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Can someone tell me since which ECMA version the IN operator is available and which browsers (versions) support it ?

Explanation:

The IN-operator can be used like the following:

var myObject = {
    Firstname: 'Foo',
    Lastname: 'Bar'
};

if('Lastname' in myObject){
    // Lastname is an attribute of myObject
}
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2 Answers 2

up vote 38 down vote accepted

It is defined in ECMAScript 3rd edition. It is available in IE5.5-IE8 (JScript version 1), Firefox 1+, Chrome (all versions), Opera, Safari and probably most other javascript supporting browsers.

You can use it safe in the knowledge that it will work.

You should err on the side of caution when using it to check event support. All implementations except Mozilla support "eventname" in element as a test for DOM events, Firefox will result in false here unless a handler is defined.

"onclick" in document.body; // -> false in Fx, true in others
document.body.setAttribute("onclick", "");
typeof(document.body.onclick == "function") // -> true in Fx
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2  
It's only in IE 5.5+; IE 5.0 was the ‘problem browser’ for in, though obviously that worry is long gone now. –  bobince May 27 '10 at 12:01
1  
FWIW I couldn't see it in the 2nd ed @ ecma-international.org/publications/standards/Ecma-262-arch.htm –  Alex K. May 27 '10 at 12:02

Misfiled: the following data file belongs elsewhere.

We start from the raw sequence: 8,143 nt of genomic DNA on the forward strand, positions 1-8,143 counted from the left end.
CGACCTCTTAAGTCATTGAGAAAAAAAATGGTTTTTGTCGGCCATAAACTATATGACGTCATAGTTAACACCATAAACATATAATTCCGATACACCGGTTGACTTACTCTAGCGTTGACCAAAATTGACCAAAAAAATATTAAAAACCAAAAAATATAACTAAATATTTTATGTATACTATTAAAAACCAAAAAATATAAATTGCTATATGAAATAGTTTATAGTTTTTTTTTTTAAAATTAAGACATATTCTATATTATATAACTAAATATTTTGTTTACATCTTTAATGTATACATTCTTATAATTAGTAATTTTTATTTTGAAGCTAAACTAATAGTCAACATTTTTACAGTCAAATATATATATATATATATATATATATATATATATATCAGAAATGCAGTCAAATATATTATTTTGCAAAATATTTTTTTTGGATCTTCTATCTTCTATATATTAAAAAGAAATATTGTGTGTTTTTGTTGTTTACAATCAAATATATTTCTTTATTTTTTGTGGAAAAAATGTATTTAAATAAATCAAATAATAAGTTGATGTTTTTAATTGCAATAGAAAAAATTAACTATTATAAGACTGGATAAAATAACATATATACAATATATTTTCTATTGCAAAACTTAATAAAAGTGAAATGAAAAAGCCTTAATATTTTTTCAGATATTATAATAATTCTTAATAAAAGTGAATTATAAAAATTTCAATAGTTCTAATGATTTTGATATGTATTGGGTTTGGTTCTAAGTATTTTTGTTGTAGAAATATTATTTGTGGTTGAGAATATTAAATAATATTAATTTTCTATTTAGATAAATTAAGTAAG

@Nick: it certainly is in 3.0, even though IE didn't support it at the time of publication. ECMAScript 3.1 was the development name for what became the Fifth Edition. –  bobince May 27 '10 at 12:03
1  
@bobince - You're indeed right, I had the 2nd edition, not the 3rd up when comparing and couldn't find section 11.8.7, it is in 3.0. –  Nick Craver May 27 '10 at 12:11
2  
@Andy: you're right, that doc is indeed nonsense! I've got IE5/Win98 here and in definitely doesn't work. –  bobince May 27 '10 at 13:37

According to MDC, it's implemented in JavaScript 1.4.

According to Wikipedia:

  • Netscape Navigator 6.0
  • Firefox 1.0+
  • IE 5.5+
  • Opera 6.0+
  • Safari 3.0+
  • Chrome 1.0+

So I think you're probably OK :)

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because I can do undefined = 'defined!'; earlier in the code, which is obviously beneficial. –  Eric May 27 '10 at 11:53
    
@jAndy, ok, I've edited that out. –  Skilldrick May 27 '10 at 11:54
1  
Really, you should have put that as another answer, as now our comments make no sense. –  Eric May 27 '10 at 11:57
    
@Skilldrick you can strikeout text in an answer using the <s> tag apparently meta.stackexchange.com/questions/63768/… –  Adrien Be Oct 14 at 10:50
    
note: I doubt Wikipedia is a reliable source regarding Javascript features browser versions support. –  Adrien Be Oct 15 at 7:49

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